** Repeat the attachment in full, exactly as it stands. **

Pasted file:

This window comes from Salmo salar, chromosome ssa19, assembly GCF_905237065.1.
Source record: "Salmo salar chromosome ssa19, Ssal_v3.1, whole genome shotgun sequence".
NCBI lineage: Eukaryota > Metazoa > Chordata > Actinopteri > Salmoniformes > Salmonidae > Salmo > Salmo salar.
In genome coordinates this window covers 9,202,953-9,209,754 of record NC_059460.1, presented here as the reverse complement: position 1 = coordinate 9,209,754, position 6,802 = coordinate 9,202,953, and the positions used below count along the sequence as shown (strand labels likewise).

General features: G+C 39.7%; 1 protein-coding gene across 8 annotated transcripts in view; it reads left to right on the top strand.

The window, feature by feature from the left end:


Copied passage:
This window comes from Salmo salar, chromosome ssa19, assembly GCF_905237065.1.
Source record: "Salmo salar chromosome ssa19, Ssal_v3.1, whole genome shotgun sequence".
NCBI lineage: Eukaryota > Metazoa > Chordata > Actinopteri > Salmoniformes > Salmonidae > Salmo > Salmo salar.
In genome coordinates this window covers 9,202,953-9,209,754 of record NC_059460.1, presented here as the reverse complement: position 1 = coordinate 9,209,754, position 6,802 = coordinate 9,202,953, and the positions used below count along the sequence as shown (strand labels likewise).

General features: G+C 39.7%; 1 protein-coding gene across 8 annotated transcripts in view; it reads left to right on the top strand.

The window, feature by feature from the left end: